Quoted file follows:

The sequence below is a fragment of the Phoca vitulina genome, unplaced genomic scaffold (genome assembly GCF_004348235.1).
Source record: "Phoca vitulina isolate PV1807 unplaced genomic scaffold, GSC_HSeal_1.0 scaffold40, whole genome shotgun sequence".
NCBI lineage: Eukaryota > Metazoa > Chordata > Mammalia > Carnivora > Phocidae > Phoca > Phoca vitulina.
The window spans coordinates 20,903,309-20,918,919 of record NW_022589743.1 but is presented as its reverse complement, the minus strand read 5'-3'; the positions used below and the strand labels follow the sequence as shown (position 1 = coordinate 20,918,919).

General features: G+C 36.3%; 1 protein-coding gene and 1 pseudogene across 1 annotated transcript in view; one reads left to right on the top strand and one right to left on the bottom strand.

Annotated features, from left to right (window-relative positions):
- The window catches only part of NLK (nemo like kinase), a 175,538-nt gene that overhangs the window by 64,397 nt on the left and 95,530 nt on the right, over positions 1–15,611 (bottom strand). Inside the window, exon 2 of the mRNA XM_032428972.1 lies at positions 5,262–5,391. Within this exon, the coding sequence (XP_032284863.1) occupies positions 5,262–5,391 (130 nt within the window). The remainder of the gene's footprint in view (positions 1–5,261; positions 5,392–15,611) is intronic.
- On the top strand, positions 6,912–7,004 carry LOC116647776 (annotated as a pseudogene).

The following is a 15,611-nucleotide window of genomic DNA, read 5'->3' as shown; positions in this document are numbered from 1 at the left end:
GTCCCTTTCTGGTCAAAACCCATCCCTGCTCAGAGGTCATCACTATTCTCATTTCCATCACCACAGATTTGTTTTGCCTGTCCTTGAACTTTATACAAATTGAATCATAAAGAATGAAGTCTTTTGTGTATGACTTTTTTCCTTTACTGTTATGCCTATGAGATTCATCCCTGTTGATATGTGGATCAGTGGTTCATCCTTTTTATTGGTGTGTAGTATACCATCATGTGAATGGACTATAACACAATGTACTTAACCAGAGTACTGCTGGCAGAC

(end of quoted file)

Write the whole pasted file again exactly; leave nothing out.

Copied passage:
The sequence below is a fragment of the Phoca vitulina genome, unplaced genomic scaffold (genome assembly GCF_004348235.1).
Source record: "Phoca vitulina isolate PV1807 unplaced genomic scaffold, GSC_HSeal_1.0 scaffold40, whole genome shotgun sequence".
NCBI lineage: Eukaryota > Metazoa > Chordata > Mammalia > Carnivora > Phocidae > Phoca > Phoca vitulina.
The window spans coordinates 20,903,309-20,918,919 of record NW_022589743.1 but is presented as its reverse complement, the minus strand read 5'-3'; the positions used below and the strand labels follow the sequence as shown (position 1 = coordinate 20,918,919).

General features: G+C 36.3%; 1 protein-coding gene and 1 pseudogene across 1 annotated transcript in view; one reads left to right on the top strand and one right to left on the bottom strand.

Annotated features, from left to right (window-relative positions):
- The window catches only part of NLK (nemo like kinase), a 175,538-nt gene that overhangs the window by 64,397 nt on the left and 95,530 nt on the right, over positions 1–15,611 (bottom strand). Inside the window, exon 2 of the mRNA XM_032428972.1 lies at positions 5,262–5,391. Within this exon, the coding sequence (XP_032284863.1) occupies positions 5,262–5,391 (130 nt within the window). The remainder of the gene's footprint in view (positions 1–5,261; positions 5,392–15,611) is intronic.
- On the top strand, positions 6,912–7,004 carry LOC116647776 (annotated as a pseudogene).

The following is a 15,611-nucleotide window of genomic DNA, read 5'->3' as shown; positions in this document are numbered from 1 at the left end:
GTCCCTTTCTGGTCAAAACCCATCCCTGCTCAGAGGTCATCACTATTCTCATTTCCATCACCACAGATTTGTTTTGCCTGTCCTTGAACTTTATACAAATTGAATCATAAAGAATGAAGTCTTTTGTGTATGACTTTTTTCCTTTACTGTTATGCCTATGAGATTCATCCCTGTTGATATGTGGATCAGTGGTTCATCCTTTTTATTGGTGTGTAGTATACCATCATGTGAATGGACTATAACACAATGTACTTAACCAGAGTACTGCTGGCAGAC